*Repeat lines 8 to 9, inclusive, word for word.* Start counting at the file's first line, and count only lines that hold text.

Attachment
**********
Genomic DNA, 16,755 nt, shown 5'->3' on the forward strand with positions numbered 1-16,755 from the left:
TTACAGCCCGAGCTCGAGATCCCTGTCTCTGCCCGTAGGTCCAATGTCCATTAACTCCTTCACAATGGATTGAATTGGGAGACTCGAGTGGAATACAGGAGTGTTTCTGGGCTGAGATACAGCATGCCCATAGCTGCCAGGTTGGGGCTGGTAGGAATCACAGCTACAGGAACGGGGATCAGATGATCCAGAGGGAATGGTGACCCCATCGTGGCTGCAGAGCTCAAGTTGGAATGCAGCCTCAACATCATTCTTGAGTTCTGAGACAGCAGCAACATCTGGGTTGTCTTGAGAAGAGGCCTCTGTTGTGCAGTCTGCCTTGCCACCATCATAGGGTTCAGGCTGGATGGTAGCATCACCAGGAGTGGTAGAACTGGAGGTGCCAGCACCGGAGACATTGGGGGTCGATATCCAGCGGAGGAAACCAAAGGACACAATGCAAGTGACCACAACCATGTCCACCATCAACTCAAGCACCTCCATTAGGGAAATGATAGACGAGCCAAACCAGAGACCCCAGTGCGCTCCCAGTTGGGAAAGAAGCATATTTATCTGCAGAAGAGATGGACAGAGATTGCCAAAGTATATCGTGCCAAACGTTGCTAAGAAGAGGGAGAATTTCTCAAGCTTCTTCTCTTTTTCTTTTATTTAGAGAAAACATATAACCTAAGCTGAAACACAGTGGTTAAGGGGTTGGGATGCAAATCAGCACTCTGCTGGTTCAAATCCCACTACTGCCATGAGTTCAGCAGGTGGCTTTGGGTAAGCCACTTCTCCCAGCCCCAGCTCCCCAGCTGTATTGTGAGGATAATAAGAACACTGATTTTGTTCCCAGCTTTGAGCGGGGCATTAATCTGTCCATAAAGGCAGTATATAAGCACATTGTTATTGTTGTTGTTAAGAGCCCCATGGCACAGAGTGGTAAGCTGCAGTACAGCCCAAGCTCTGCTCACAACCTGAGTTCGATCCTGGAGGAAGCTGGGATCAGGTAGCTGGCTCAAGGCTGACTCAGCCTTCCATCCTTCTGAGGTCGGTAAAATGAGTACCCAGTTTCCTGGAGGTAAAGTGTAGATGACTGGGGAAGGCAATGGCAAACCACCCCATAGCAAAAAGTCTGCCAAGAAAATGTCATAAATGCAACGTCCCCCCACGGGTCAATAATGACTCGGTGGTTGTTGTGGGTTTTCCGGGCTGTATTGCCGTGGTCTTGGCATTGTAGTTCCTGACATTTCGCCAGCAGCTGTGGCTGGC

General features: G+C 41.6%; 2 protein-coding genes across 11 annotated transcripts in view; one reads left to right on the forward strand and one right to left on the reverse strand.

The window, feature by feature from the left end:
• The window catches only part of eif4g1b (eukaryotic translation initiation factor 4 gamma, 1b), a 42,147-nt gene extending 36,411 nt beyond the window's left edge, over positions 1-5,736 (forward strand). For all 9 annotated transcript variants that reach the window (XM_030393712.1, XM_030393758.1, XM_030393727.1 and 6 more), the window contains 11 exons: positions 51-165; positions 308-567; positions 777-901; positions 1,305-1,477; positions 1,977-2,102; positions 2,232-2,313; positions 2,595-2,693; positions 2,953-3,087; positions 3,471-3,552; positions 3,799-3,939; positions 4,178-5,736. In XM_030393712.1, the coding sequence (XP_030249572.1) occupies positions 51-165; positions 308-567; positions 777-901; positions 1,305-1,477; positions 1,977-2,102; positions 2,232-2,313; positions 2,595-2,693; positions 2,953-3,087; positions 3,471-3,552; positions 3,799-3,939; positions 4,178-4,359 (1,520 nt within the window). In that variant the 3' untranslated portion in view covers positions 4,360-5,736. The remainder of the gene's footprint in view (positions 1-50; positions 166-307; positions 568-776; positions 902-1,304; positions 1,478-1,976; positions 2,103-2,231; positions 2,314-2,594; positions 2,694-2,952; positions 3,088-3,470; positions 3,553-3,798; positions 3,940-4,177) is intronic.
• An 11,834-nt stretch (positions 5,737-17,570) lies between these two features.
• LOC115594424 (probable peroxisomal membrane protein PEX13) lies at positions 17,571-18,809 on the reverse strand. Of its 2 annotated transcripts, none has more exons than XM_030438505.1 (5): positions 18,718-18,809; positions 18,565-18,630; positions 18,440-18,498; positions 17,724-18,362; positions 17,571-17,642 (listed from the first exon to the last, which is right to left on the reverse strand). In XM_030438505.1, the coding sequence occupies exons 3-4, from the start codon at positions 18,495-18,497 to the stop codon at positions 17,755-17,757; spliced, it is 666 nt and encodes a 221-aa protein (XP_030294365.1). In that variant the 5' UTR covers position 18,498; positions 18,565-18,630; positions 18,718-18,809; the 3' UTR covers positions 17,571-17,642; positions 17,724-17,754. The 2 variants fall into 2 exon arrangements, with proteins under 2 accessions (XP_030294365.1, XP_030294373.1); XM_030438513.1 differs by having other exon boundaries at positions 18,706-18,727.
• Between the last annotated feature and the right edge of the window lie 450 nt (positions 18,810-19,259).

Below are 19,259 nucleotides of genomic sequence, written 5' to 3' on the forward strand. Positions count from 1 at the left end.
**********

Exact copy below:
• Between the last annotated feature and the right edge of the window lie 450 nt (positions 18,810-19,259).

Below are 19,259 nucleotides of genomic sequence, written 5' to 3' on the forward strand. Positions count from 1 at the left end.